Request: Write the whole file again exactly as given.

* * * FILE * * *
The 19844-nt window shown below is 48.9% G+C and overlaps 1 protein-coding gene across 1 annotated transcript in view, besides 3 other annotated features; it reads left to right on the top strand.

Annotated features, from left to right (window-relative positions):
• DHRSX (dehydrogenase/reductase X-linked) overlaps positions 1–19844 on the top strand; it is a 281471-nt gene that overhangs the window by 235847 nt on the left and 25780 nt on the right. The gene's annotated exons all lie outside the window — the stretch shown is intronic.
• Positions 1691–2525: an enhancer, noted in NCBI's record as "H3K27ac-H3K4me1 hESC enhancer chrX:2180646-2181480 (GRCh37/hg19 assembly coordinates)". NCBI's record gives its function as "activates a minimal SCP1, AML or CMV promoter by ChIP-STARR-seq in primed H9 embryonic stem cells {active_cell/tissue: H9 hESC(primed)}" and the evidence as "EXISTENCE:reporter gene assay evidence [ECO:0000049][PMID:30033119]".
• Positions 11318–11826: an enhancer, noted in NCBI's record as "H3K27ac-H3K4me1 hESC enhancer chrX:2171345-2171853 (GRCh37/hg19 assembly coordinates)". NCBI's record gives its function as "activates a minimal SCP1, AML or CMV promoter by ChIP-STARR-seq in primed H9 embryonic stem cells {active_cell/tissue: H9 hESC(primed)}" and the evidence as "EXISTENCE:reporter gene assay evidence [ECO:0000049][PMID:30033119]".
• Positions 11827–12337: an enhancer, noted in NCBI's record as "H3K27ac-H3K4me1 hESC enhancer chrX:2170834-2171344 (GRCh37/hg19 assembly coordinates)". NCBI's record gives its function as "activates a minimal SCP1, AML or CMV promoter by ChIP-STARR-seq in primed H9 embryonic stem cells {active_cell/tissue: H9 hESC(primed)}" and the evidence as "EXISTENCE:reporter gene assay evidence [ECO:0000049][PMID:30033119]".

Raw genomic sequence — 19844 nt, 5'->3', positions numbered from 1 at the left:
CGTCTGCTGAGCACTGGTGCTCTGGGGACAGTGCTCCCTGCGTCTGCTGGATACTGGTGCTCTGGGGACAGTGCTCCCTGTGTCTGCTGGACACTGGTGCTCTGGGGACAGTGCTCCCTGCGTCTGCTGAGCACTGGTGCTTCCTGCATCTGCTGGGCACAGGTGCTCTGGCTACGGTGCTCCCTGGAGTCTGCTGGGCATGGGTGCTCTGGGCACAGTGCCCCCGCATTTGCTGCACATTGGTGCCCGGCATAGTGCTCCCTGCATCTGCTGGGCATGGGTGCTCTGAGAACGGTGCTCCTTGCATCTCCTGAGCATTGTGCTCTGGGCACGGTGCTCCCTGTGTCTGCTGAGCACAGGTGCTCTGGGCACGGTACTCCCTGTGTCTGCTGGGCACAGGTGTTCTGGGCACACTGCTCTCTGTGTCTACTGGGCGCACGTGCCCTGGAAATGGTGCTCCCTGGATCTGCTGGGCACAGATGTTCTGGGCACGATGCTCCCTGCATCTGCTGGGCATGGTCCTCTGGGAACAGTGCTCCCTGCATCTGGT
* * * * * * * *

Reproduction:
The 19844-nt window shown below is 48.9% G+C and overlaps 1 protein-coding gene across 1 annotated transcript in view, besides 3 other annotated features; it reads left to right on the top strand.

Annotated features, from left to right (window-relative positions):
• DHRSX (dehydrogenase/reductase X-linked) overlaps positions 1–19844 on the top strand; it is a 281471-nt gene that overhangs the window by 235847 nt on the left and 25780 nt on the right. The gene's annotated exons all lie outside the window — the stretch shown is intronic.
• Positions 1691–2525: an enhancer, noted in NCBI's record as "H3K27ac-H3K4me1 hESC enhancer chrX:2180646-2181480 (GRCh37/hg19 assembly coordinates)". NCBI's record gives its function as "activates a minimal SCP1, AML or CMV promoter by ChIP-STARR-seq in primed H9 embryonic stem cells {active_cell/tissue: H9 hESC(primed)}" and the evidence as "EXISTENCE:reporter gene assay evidence [ECO:0000049][PMID:30033119]".
• Positions 11318–11826: an enhancer, noted in NCBI's record as "H3K27ac-H3K4me1 hESC enhancer chrX:2171345-2171853 (GRCh37/hg19 assembly coordinates)". NCBI's record gives its function as "activates a minimal SCP1, AML or CMV promoter by ChIP-STARR-seq in primed H9 embryonic stem cells {active_cell/tissue: H9 hESC(primed)}" and the evidence as "EXISTENCE:reporter gene assay evidence [ECO:0000049][PMID:30033119]".
• Positions 11827–12337: an enhancer, noted in NCBI's record as "H3K27ac-H3K4me1 hESC enhancer chrX:2170834-2171344 (GRCh37/hg19 assembly coordinates)". NCBI's record gives its function as "activates a minimal SCP1, AML or CMV promoter by ChIP-STARR-seq in primed H9 embryonic stem cells {active_cell/tissue: H9 hESC(primed)}" and the evidence as "EXISTENCE:reporter gene assay evidence [ECO:0000049][PMID:30033119]".

Raw genomic sequence — 19844 nt, 5'->3', positions numbered from 1 at the left:
CGTCTGCTGAGCACTGGTGCTCTGGGGACAGTGCTCCCTGCGTCTGCTGGATACTGGTGCTCTGGGGACAGTGCTCCCTGTGTCTGCTGGACACTGGTGCTCTGGGGACAGTGCTCCCTGCGTCTGCTGAGCACTGGTGCTTCCTGCATCTGCTGGGCACAGGTGCTCTGGCTACGGTGCTCCCTGGAGTCTGCTGGGCATGGGTGCTCTGGGCACAGTGCCCCCGCATTTGCTGCACATTGGTGCCCGGCATAGTGCTCCCTGCATCTGCTGGGCATGGGTGCTCTGAGAACGGTGCTCCTTGCATCTCCTGAGCATTGTGCTCTGGGCACGGTGCTCCCTGTGTCTGCTGAGCACAGGTGCTCTGGGCACGGTACTCCCTGTGTCTGCTGGGCACAGGTGTTCTGGGCACACTGCTCTCTGTGTCTACTGGGCGCACGTGCCCTGGAAATGGTGCTCCCTGGATCTGCTGGGCACAGATGTTCTGGGCACGATGCTCCCTGCATCTGCTGGGCATGGTCCTCTGGGAACAGTGCTCCCTGCATCTGGT